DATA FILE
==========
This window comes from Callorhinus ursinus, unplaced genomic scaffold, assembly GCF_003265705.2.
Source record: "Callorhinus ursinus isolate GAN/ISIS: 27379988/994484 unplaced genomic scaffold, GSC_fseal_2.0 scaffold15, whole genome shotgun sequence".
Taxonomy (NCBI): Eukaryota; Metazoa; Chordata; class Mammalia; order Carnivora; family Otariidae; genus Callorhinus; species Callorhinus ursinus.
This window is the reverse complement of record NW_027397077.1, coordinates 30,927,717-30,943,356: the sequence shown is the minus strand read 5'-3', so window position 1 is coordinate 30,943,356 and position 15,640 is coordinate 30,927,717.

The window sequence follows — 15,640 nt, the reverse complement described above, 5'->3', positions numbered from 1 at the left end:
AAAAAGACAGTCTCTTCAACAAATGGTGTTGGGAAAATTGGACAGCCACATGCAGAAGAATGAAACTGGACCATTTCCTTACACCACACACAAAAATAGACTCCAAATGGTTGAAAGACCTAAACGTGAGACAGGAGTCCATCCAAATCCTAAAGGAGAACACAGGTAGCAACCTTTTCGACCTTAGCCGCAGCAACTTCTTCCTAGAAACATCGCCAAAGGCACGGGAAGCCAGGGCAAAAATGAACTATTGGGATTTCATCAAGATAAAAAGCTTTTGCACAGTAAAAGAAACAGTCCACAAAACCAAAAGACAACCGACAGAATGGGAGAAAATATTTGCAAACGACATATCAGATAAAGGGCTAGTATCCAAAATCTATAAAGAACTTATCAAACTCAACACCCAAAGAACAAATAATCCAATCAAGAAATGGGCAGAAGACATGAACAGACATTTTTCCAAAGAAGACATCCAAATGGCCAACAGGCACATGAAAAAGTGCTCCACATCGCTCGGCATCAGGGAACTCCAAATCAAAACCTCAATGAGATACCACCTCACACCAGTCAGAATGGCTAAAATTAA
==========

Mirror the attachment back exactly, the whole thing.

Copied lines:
This window comes from Callorhinus ursinus, unplaced genomic scaffold, assembly GCF_003265705.2.
Source record: "Callorhinus ursinus isolate GAN/ISIS: 27379988/994484 unplaced genomic scaffold, GSC_fseal_2.0 scaffold15, whole genome shotgun sequence".
Taxonomy (NCBI): Eukaryota; Metazoa; Chordata; class Mammalia; order Carnivora; family Otariidae; genus Callorhinus; species Callorhinus ursinus.
This window is the reverse complement of record NW_027397077.1, coordinates 30,927,717-30,943,356: the sequence shown is the minus strand read 5'-3', so window position 1 is coordinate 30,943,356 and position 15,640 is coordinate 30,927,717.

The window sequence follows — 15,640 nt, the reverse complement described above, 5'->3', positions numbered from 1 at the left end:
AAAAAGACAGTCTCTTCAACAAATGGTGTTGGGAAAATTGGACAGCCACATGCAGAAGAATGAAACTGGACCATTTCCTTACACCACACACAAAAATAGACTCCAAATGGTTGAAAGACCTAAACGTGAGACAGGAGTCCATCCAAATCCTAAAGGAGAACACAGGTAGCAACCTTTTCGACCTTAGCCGCAGCAACTTCTTCCTAGAAACATCGCCAAAGGCACGGGAAGCCAGGGCAAAAATGAACTATTGGGATTTCATCAAGATAAAAAGCTTTTGCACAGTAAAAGAAACAGTCCACAAAACCAAAAGACAACCGACAGAATGGGAGAAAATATTTGCAAACGACATATCAGATAAAGGGCTAGTATCCAAAATCTATAAAGAACTTATCAAACTCAACACCCAAAGAACAAATAATCCAATCAAGAAATGGGCAGAAGACATGAACAGACATTTTTCCAAAGAAGACATCCAAATGGCCAACAGGCACATGAAAAAGTGCTCCACATCGCTCGGCATCAGGGAACTCCAAATCAAAACCTCAATGAGATACCACCTCACACCAGTCAGAATGGCTAAAATTAA